Years ago for Sunday, Dec 15, 2013
Dec. 12, 2013 at 6:12 a.m.
Dec. 15 - The most distinct motion pictures ever seen in Victoria are now being shown at the Princess Theatre as a result of the installation of a motor that furnishes a direct current. This theatre and the Iris of Houston are the only two in Texas that have such equipment. Messrs. Gueringer and Gervais, the popular and efficient young managers of the Princess, have expended a large sum of money in improving their playhouse and the patronage they are receiving indicates that the public appreciates their efforts to afford the best service possible.
Dec. 21 - Stanley Schmidt and Bradley Kennedy were injured at noon today in an automobile accident in the eastern limits of the city. Schmidt's back was wrenched, and he is believed to be injured internally. Kennedy received an ugly cut on the wrist. Both also sustained scalp wounds. Schmidt is the son of Mr. and Mrs. F.C. Schmidt, who moved here about six months ago from Beeville. Kennedy is the son of Chas. Kennedy, a well know carpenter of this city. The steering gear of the car in which the young men were riding got out of order and caused the car to turn turtle in front of Richard Vogt's residence, pinning both of them under the windshield.
Dec. 17 - Victoria County will save thousands of dollars in interest payments because of the early retirement of the $100,000 in Victoria County jail bonds sold here to the Milton R. Underwood and Company of Houston, County Judge J.J. Woodhouse stated Tuesday. The sale brought a par interest rate of 2 percent and a premium of $1,099. The high premium will automatically cut the interest rate down to approximately 1.71 percent.
Dec. 20 - Accidents, most of them of a minor nature, continue to occur at the dangerous Moody-Rio Grande street curve, yet city and highway officials continue to neglect to do anything about it.
Dec. 16 - The Rev. J. Vermillion of Baptist Temple will give the devotional message at O'Connor Elementary School. Mrs. J.K. Polk will sing a concert of carols under the community Christmas tree in DeLeon Plaza on Monday at 6:30 p.m. Mrs. J.D. Calliham will be coordinator for the Pilot Club of Victoria, co-sponsoring the plaza programs with Downtown Progress of Victoria Inc.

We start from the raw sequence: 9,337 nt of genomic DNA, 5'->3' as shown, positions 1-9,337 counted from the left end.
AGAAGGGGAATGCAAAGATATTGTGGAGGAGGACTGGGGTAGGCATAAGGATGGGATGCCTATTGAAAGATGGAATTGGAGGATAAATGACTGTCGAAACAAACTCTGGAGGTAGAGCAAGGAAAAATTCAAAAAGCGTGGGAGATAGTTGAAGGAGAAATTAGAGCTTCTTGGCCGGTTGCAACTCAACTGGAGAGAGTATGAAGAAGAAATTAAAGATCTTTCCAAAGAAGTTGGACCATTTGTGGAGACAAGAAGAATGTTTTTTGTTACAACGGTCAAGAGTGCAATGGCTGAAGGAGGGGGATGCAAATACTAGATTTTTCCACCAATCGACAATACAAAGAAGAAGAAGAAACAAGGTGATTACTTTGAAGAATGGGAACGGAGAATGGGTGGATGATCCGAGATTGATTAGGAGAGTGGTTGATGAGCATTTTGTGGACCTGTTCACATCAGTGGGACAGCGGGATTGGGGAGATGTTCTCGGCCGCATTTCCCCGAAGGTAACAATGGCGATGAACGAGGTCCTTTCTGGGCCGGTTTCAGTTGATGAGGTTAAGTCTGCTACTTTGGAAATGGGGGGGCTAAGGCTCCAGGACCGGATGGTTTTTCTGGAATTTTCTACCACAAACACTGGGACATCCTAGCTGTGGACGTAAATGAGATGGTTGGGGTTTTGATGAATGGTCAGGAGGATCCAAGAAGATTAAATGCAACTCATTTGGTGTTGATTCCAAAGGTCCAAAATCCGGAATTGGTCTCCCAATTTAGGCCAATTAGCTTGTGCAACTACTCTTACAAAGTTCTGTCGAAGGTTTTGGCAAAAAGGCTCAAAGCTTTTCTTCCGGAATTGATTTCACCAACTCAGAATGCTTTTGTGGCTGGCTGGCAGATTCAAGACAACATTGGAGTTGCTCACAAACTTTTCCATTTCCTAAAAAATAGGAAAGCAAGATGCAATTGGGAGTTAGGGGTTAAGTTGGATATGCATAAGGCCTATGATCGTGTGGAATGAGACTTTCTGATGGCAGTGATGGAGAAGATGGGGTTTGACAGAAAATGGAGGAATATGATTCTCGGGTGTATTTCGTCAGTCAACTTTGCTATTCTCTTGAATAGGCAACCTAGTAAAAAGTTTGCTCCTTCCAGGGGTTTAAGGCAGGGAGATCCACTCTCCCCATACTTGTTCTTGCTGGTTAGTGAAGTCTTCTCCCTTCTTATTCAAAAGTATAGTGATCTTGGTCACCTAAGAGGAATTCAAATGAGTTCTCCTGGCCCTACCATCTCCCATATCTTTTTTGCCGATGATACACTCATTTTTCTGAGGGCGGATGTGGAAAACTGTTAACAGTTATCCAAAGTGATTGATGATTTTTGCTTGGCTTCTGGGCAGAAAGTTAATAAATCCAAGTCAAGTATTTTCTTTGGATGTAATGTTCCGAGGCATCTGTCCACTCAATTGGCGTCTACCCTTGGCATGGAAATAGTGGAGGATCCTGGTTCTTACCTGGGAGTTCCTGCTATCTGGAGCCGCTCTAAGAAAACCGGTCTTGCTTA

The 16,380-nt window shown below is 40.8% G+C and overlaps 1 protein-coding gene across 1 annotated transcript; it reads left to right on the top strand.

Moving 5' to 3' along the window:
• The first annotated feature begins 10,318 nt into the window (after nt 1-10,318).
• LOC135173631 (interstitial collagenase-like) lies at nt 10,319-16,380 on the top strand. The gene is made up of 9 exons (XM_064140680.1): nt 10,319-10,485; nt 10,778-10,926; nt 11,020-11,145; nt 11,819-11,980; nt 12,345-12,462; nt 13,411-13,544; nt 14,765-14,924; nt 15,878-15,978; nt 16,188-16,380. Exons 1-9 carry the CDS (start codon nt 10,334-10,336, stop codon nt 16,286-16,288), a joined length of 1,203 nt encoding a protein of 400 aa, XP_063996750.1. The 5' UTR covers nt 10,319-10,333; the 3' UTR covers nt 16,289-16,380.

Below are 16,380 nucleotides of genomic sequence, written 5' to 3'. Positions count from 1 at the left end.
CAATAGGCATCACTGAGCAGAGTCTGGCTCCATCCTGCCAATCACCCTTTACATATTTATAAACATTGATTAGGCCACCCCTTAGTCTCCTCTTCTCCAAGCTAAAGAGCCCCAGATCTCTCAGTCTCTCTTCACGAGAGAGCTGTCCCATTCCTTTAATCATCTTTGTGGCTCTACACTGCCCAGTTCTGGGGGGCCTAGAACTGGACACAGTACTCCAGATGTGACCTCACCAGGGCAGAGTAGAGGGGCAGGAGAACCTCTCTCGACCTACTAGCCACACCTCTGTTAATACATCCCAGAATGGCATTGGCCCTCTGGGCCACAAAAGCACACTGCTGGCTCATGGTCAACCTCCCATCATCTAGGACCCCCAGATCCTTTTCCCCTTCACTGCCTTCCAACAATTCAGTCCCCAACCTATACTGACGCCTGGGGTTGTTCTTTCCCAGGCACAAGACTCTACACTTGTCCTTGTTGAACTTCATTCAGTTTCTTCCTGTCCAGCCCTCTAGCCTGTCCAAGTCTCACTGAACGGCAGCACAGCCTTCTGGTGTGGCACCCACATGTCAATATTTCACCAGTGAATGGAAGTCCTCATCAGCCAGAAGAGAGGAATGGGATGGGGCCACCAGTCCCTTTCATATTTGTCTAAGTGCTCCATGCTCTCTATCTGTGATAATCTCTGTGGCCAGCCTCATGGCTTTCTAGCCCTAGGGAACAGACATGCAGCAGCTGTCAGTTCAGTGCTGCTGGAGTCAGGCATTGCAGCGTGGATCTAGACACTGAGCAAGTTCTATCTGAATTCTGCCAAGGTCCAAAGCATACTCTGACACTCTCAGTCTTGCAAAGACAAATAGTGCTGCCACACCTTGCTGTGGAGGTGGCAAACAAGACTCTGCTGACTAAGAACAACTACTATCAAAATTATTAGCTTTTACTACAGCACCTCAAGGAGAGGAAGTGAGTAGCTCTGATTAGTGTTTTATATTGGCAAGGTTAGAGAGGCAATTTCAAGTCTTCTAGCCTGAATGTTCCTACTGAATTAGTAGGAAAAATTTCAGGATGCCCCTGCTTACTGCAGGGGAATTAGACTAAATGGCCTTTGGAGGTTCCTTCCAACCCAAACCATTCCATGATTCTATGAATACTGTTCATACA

Dec. 18 - Ralph D. Jaschke, 12, became one of the youngest Boy Scouts in the area to become an Eagle Scout when he was awarded Scouting's highest rank Monday night. A member of No. 368 sponsored by First Christian Church and under the guidance of Scoutmaster Leroy Miller, Ralph achieved his feat one year and four months after becoming a Scout. He is the son of Mr. and Mrs. Clarence Jaschke.
Dec. 15 - Taking its cue from the popular credit card slogan, "Don't Leave Home Without It," a Victoria discount card for honor students in public schools was unveiled Wednesday.
"It's just in time for Christmas," explained Bill Jones, director of public information for the public schools, who was introducing the card to students at various campuses Wednesday.
With the new card in hand, students will be able to indulge in their favorite pastimes, from renting videos to listening to cassettes to ordering pizza, at steep discounts.
About 1,200 students in sixth through twelfth grades will qualify for the new discount cards by earning a place on their schools' honor rolls.
"The kids are surprised," said Jones about the new cards distributed Wednesday. "They appear to be elated over an opportunity to get discounts in time for the Christmas holiday."
Jones said the cards are designed to teach responsibility to teenagers in several ways.
"It teaches responsibility, because the card is non-transferable. It's an honor system," said Jones. "They can't let someone else use it. It re-enforces some mathematical problems that occur in everyday life, with percentages off in retailing."
Dec. 19 - When you go into the toy store to buy Christmas presents for your kids, it's a good idea to steer away from things like toy guns, tanks and bombers.
Pick up things like modeling clay, puppets, microscopes, books or musical instruments instead.
That's the advice of Victoria educators Dr. Anarella Cellitti and Marie A. Plemons, co-authors of a just-published pamphlet titled "Appropriate Toys for Fun and Learning."
The writers warn that war toys could increase aggressive and antisocial behavior in children and lead to "more aggressive and violent acts that we do not want to have in society in later years."
"Appropriate" toys, on the other hand, can expand a child's cognitive development and his understanding of the world around him, they say.
When children play with war toys, Cellitti and Plemons write, they are creating a high sense of power and control over the lives and behavior of others. These feelings reinforce aggressive behavior.
In addition, they say, kids begin to enjoy the most violent act - killing - because it is ... "acceptable, expected and fun ..."
Ultimately, the writers contend, children come to believe that violence and killing are ways to solve problems, control others and succeed in life.